A Methodology for Generation of Performance Models for the Sizing of Analog High-Level Topologies
This paper presents a systematic methodology for the generation of high-level performance models for analog component blocks. The transistor sizes of the circuit-level implementations of the component blocks along with a set of geometry constraints applied over them define the sample space. A Halton sequence generator is used as a sampling algorithm. Performance data are generated by simulating each sampled circuit configuration through SPICE. Least squares support vector machine (LS-SVM) is used as a regression function. Optimal values of the model hyper parameters are determined through a grid search-based technique and a genetic algorithm- (GA-) based technique. The high-level models of the individual component blocks are combined analytically to construct the high-level model of a complete system. The constructed performance models have been used to implement a GA-based high-level topology sizing process. The advantages of the present methodology are that the constructed models are accurate with respect to real circuit-level simulation results, fast to evaluate, and have a good generalization ability. In addition, the model construction time is low and the construction process does not require any detailed knowledge of circuit design. The entire methodology has been demonstrated with a set of numerical results.
An analog high-level design process is defined as the translation of analog system-level specifications into a proper topology of component blocks, in which the specifications of all the component blocks are completely determined so that the overall system meets its desired specifications optimally [1–3]. The two important steps of an analog high-level design procedure are high-level topology generation/selection [4, 5] and high-level specification translation . At the high-level design abstraction, a topology is defined as an interconnection of several analog component blocks such as amplifier, mixer and filter. The detailed circuit-level implementations of these component blocks are not specified at this level of abstraction. The analog component blocks are represented by their high-level models.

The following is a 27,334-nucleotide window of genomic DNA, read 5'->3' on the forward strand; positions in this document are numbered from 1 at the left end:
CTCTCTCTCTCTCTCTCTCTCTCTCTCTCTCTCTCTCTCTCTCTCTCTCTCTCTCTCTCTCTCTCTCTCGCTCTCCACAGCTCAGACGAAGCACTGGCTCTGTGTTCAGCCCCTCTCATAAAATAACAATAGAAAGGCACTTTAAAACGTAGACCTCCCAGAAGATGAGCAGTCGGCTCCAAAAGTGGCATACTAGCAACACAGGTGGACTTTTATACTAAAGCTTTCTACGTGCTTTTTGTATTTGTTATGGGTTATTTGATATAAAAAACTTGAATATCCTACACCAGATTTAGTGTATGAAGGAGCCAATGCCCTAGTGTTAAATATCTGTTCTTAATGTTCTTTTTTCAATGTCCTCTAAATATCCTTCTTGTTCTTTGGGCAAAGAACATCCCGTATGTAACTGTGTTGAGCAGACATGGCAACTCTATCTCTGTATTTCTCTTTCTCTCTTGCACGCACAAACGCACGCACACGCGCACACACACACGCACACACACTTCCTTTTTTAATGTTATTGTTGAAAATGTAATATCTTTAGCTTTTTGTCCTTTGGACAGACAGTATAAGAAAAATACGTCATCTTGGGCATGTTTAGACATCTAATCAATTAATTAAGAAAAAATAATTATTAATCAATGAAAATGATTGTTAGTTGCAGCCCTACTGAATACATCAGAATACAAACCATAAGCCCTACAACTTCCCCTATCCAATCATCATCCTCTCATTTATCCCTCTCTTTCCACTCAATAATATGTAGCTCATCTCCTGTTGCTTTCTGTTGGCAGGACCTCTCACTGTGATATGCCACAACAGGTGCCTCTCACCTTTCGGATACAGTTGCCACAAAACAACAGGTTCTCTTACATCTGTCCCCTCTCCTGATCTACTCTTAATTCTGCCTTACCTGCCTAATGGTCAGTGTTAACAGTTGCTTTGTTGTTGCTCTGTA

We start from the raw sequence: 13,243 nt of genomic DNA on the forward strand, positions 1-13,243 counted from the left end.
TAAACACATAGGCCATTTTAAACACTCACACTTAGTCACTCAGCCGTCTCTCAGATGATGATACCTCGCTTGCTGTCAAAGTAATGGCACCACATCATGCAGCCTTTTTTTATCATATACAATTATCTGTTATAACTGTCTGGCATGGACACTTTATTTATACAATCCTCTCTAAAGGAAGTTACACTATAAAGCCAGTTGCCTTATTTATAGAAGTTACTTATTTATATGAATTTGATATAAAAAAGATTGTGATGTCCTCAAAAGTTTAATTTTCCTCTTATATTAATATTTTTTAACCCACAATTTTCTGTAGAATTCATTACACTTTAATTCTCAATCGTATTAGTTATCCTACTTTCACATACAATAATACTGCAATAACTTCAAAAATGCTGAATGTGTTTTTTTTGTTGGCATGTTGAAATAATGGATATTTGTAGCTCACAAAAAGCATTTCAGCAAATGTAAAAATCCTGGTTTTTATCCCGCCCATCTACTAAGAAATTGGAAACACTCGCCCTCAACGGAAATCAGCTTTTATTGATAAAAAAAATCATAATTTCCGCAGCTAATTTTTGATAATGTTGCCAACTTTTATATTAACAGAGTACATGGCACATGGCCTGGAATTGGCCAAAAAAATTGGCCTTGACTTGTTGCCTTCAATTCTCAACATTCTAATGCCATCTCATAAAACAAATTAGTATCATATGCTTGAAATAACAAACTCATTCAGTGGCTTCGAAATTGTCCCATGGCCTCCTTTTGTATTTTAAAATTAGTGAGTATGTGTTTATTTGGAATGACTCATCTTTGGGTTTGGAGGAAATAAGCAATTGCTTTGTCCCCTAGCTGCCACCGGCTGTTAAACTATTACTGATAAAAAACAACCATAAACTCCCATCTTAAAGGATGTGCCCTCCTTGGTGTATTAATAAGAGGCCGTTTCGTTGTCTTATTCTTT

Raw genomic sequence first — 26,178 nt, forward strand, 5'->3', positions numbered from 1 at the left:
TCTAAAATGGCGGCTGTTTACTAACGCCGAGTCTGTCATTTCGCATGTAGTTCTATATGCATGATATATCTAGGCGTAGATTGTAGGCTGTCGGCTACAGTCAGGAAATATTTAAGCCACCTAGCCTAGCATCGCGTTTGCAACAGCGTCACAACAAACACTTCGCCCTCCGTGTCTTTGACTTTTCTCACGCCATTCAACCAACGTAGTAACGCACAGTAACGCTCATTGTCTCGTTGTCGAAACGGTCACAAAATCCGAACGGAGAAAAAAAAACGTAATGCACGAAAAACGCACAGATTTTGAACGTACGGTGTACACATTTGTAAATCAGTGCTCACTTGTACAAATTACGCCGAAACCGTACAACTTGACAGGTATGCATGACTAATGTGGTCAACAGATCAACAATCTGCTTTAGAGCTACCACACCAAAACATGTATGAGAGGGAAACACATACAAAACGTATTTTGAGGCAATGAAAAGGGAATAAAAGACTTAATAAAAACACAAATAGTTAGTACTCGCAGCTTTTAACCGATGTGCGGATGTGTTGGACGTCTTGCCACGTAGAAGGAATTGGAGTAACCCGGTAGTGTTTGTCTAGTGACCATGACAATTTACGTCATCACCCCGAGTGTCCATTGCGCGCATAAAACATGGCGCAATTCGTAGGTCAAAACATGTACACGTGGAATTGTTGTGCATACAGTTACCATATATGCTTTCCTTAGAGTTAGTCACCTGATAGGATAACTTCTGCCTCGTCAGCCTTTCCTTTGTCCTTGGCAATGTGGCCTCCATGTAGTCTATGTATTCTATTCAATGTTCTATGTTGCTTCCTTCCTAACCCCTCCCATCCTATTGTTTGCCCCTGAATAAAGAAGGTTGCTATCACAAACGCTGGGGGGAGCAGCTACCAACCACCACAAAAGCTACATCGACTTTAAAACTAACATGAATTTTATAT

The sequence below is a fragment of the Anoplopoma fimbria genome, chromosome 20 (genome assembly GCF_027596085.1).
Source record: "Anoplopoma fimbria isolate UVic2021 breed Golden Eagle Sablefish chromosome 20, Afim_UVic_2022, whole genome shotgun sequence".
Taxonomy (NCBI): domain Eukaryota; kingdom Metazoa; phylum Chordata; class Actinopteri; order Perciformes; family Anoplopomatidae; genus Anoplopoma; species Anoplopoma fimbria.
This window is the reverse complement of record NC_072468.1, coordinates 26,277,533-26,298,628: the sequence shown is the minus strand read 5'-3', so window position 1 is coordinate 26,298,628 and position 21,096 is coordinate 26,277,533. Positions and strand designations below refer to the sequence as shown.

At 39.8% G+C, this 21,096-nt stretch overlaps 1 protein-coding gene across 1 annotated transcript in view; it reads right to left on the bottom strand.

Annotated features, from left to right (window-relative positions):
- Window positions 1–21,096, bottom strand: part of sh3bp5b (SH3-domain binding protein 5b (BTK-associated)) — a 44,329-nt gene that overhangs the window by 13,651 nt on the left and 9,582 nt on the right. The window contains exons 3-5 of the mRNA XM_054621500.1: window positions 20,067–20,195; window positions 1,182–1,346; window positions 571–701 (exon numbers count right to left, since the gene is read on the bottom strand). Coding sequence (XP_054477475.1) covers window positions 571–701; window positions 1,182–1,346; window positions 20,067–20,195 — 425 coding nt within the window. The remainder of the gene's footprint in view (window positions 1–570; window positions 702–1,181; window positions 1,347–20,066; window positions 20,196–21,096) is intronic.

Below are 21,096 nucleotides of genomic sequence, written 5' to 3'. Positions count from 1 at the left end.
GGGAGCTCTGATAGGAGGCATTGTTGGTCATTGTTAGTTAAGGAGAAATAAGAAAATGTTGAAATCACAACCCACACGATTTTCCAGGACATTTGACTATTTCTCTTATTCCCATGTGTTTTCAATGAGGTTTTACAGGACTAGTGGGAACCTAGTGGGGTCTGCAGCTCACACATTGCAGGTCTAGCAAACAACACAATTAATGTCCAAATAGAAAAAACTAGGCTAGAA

During the past two decades, many optimization-based approaches have been proposed to handle the task of topology generation/selection [7–11]. These approaches involves the task of topology sizing, where the specification parameters of all the component blocks of a topology are determined such that the desired system specifications are optimally satisfied. The two important modules for this type of design methodology are a performance estimation module and an optimization engine. The implementation of the design methodology is based upon the flow of information between these two modules.
The performance models that are used in the high-level design abstraction are referred to as high-level performance models. An analog high-level performance model is a function that estimates the performance of an analog component block when some high-level design parameters of the block are given as inputs [12, 13]. The important requirements for a good high-level performance model are as follows. (i) The model needs to be low dimensional. (ii) The predicted results need to be accurate. The model accuracy is measured as the deviation of the model predicted value from the true function value. The function value in this case is the performance parameter obtained from transistor level simulation . (iii) The evaluation time must be short. This is measured by the CPU time required to evaluate a model. (iv) The time required to construct an accurate model must be small, so that the design overhead does not become high. As a rough estimate, the construction cost is measured as where the terms are self-explanatory. There exists a tradeoff between these requirements since a model with lower prediction error generally takes more time for construction and evaluation.